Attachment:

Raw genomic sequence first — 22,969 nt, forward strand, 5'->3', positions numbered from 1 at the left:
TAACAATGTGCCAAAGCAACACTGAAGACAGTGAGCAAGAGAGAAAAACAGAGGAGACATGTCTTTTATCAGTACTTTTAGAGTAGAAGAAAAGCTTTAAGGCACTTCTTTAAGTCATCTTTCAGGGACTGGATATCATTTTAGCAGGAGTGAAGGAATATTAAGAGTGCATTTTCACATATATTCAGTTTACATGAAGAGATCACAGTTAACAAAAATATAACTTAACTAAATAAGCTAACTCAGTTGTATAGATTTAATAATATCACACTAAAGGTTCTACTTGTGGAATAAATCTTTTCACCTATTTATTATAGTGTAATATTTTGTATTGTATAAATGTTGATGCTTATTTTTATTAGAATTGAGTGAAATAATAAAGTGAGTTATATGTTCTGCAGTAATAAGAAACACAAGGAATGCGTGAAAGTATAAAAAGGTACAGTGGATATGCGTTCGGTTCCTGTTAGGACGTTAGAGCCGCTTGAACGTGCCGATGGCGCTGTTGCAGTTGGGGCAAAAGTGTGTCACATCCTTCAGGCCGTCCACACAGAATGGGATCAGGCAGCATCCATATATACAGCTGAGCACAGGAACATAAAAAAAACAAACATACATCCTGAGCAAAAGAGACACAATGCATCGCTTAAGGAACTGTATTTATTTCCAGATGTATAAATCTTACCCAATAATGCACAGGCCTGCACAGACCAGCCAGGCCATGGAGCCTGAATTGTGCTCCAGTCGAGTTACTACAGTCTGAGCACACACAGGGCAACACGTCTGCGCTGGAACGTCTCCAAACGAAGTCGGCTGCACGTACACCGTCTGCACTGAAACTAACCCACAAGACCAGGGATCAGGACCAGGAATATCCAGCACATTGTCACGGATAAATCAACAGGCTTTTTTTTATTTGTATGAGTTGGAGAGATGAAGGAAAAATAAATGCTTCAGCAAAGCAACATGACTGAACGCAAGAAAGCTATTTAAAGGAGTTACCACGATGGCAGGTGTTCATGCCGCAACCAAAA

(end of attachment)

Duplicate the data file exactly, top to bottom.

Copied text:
Raw genomic sequence first — 22,969 nt, forward strand, 5'->3', positions numbered from 1 at the left:
TAACAATGTGCCAAAGCAACACTGAAGACAGTGAGCAAGAGAGAAAAACAGAGGAGACATGTCTTTTATCAGTACTTTTAGAGTAGAAGAAAAGCTTTAAGGCACTTCTTTAAGTCATCTTTCAGGGACTGGATATCATTTTAGCAGGAGTGAAGGAATATTAAGAGTGCATTTTCACATATATTCAGTTTACATGAAGAGATCACAGTTAACAAAAATATAACTTAACTAAATAAGCTAACTCAGTTGTATAGATTTAATAATATCACACTAAAGGTTCTACTTGTGGAATAAATCTTTTCACCTATTTATTATAGTGTAATATTTTGTATTGTATAAATGTTGATGCTTATTTTTATTAGAATTGAGTGAAATAATAAAGTGAGTTATATGTTCTGCAGTAATAAGAAACACAAGGAATGCGTGAAAGTATAAAAAGGTACAGTGGATATGCGTTCGGTTCCTGTTAGGACGTTAGAGCCGCTTGAACGTGCCGATGGCGCTGTTGCAGTTGGGGCAAAAGTGTGTCACATCCTTCAGGCCGTCCACACAGAATGGGATCAGGCAGCATCCATATATACAGCTGAGCACAGGAACATAAAAAAAACAAACATACATCCTGAGCAAAAGAGACACAATGCATCGCTTAAGGAACTGTATTTATTTCCAGATGTATAAATCTTACCCAATAATGCACAGGCCTGCACAGACCAGCCAGGCCATGGAGCCTGAATTGTGCTCCAGTCGAGTTACTACAGTCTGAGCACACACAGGGCAACACGTCTGCGCTGGAACGTCTCCAAACGAAGTCGGCTGCACGTACACCGTCTGCACTGAAACTAACCCACAAGACCAGGGATCAGGACCAGGAATATCCAGCACATTGTCACGGATAAATCAACAGGCTTTTTTTTATTTGTATGAGTTGGAGAGATGAAGGAAAAATAAATGCTTCAGCAAAGCAACATGACTGAACGCAAGAAAGCTATTTAAAGGAGTTACCACGATGGCAGGTGTTCATGCCGCAACCAAAA